Ahead of her lecture on late star architect Charles Correa, Dr Irena Murray recalls her interactions with one of the post-Independence India’s finest creative minds
From railway models to cosmic symbolism and Mumbai’s chaos, inspiration for late architect and Mumbai resident Charles Correa emerged from diverse and immersive subjects. “I found him to be forceful, intelligent and a very creative man,” recalls Dr Irena Murray, architectural historian and curator, of their first interaction.
Dr Irena Murray with Correa
Correa was a guest at the Royal British Institute of British Architecture (RIBA), London, and exploring the possibility of displaying drawings of his work at the institute. Dr Murray curated the exhibition in 2013, and thus began their association. In an attempt to celebrate his body of work, both classic and modern, Dr Murray will deliver a lecture on March 15, titled, Before the Monsoon: the Architecture of Charles Correa at NGMA, presented by the British Council’s Arts Initiative. Edited excerpts from an interview.
The British Council in Delhi designed by Correa
Q. Charles Correa’s design transcends borders. What was the reason for this universality?
A. Even if a project was complex, his ideas were clear. He always kept the user in mind, whether he was creating a building for housing or work. He tried to introduce elements of tradition in his designs. It could a historical visual, a concept or cosmic symbolism. Correa made buildings that felt good to live and work in; they were straightforward, just like the way he spoke.
Kanchanjunga at Peddar Road built by Correa has interlocking apartments at different levels, thus reducing the footprint of flats. Open on three sides, the flats provided adequate cross ventilation and the verandah was proportioned to serve as an outdoor living space, observed architect Kamu Iyer in his book, Boombay: From Precincts to Sprawl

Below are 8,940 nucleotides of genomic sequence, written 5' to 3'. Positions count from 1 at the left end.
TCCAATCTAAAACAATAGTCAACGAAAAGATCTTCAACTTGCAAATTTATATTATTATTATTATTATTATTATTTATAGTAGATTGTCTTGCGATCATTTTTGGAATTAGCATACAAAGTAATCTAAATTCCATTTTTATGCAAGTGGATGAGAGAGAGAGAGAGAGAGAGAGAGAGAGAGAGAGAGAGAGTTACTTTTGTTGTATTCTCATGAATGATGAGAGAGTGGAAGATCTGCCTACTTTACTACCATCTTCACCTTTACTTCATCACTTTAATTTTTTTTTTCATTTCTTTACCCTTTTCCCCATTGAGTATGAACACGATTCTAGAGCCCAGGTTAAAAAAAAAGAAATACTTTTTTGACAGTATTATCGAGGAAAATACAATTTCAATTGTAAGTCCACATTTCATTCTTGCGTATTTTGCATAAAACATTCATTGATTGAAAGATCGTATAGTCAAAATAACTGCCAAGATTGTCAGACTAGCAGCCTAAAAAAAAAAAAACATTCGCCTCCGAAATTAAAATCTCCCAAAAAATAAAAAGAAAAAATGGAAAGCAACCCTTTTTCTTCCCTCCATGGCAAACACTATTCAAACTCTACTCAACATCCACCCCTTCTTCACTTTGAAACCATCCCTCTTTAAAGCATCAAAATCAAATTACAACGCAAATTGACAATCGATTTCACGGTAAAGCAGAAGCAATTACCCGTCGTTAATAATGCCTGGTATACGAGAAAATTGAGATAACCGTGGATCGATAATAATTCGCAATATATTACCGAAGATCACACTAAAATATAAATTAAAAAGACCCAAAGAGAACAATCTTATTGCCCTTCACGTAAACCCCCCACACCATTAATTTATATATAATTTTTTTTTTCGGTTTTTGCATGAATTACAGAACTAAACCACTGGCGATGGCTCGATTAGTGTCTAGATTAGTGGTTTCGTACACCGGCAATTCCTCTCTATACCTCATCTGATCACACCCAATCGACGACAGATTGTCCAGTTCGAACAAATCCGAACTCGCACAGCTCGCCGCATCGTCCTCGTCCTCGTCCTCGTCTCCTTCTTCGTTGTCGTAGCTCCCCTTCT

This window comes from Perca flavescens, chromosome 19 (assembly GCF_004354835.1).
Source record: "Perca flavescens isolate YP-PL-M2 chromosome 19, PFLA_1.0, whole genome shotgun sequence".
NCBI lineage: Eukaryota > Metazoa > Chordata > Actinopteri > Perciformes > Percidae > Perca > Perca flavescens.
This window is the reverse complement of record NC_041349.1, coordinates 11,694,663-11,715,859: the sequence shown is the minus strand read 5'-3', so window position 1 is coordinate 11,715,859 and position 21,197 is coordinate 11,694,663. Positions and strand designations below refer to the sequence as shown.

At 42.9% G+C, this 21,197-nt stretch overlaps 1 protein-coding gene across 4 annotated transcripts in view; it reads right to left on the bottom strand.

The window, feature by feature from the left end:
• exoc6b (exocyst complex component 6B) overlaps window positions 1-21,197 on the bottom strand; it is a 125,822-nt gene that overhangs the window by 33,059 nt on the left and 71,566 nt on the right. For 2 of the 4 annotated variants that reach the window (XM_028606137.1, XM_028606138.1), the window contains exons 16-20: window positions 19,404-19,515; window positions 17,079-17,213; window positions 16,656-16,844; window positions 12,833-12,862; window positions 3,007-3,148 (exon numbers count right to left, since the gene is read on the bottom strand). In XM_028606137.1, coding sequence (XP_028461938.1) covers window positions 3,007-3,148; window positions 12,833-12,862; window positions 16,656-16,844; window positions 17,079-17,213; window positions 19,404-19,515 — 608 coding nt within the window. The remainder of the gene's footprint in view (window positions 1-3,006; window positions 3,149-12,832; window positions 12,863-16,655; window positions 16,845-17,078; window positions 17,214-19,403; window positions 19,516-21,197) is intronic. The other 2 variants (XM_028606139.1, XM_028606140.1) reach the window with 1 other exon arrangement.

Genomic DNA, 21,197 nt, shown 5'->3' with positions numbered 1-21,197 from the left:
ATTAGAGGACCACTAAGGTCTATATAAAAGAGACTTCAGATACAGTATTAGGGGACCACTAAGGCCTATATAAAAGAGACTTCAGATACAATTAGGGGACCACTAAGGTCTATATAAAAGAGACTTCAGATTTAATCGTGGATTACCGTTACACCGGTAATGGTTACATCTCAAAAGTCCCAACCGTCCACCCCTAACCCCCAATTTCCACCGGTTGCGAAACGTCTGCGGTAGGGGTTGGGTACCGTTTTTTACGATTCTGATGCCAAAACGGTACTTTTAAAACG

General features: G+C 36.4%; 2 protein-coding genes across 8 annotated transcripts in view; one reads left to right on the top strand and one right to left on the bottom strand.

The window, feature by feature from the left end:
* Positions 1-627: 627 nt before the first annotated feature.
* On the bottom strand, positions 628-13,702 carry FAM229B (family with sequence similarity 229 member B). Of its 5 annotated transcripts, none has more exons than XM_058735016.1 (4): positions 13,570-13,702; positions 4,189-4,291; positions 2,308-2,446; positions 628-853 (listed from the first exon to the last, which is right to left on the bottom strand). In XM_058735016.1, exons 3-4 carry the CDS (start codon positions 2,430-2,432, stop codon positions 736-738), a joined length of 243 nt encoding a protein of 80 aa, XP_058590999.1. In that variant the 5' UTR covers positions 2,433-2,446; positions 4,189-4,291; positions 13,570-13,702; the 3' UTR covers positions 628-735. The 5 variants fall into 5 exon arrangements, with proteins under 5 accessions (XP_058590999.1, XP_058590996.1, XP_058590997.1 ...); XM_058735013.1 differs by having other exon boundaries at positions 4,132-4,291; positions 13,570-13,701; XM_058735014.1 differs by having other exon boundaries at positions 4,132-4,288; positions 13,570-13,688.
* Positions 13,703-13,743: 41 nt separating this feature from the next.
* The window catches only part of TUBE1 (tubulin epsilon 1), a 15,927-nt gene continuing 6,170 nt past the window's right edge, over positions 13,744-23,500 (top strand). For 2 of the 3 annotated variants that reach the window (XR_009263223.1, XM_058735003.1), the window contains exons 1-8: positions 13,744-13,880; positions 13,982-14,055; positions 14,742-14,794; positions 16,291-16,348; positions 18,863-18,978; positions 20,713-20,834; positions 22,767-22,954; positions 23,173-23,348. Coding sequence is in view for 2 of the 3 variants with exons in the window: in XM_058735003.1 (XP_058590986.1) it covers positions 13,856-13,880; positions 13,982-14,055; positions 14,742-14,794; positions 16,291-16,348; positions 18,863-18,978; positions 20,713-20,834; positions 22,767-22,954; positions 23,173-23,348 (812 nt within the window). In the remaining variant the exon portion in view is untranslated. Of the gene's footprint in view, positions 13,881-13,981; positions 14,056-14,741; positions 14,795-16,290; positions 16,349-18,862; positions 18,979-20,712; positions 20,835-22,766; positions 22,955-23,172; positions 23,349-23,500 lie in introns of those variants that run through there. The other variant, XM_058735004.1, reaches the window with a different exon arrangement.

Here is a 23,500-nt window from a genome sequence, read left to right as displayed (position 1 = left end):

Q. He is called an architect and humanist. Why?
A. That he was a humanist predicated on the fact that he never lost sight of the people who would live in his buildings. While designing housing projects, he was aware that most people don’t live comfortable lives. There are tens of thousands who face difficulties in finding shelter. He emphasized this in his lectures, and in his buildings. He felt everybody was entitled not just to a roof but a space where one could breathe and function. His civic belief paid tribute to Mahatma Gandhi. Some of his teachings made Charles feel strongly about haves and have-nots.
Q. What did he tell you about Mumbai?
A. He spoke as an architect and urban planner. Many things troubled him in the 1960s and 70s. Bombay was flooded by people seeking work but later leaving due to housing problems. He studied the demographic patterns, how the population travelled in the north-south direction. He came up with the idea that the north-south axis could extend eastward to create a new city. Several other centres could be founded to unclog the city centre.
Q. Was he happy with what he saw happen in the city in his lifetime?
A. Yes and no. He established Navi Mumbai. Part of it, like Belapur’s housing projects, came to pass, though they were not realized to the scale he imagined. His vision of transforming Parel’s mills did not materialise despite a workable plan. He had a three-pronged idea for it: development, affordable housing, leisure and entertainment. It’s never too late to implement his plans. His sensitivity to the Indian climate is especially remarkable.
Q. What can the world learn from his legacy?
A. He never stopped listening, and reminding everyone around that as a society we have an obligation to those who are less privileged, and that we must contribute to towards this segment. Dr Murray will speak at the NGMA, Mahatma Gandhi Road, on March 15, 6.30 pm onwards. The talk is free and open to all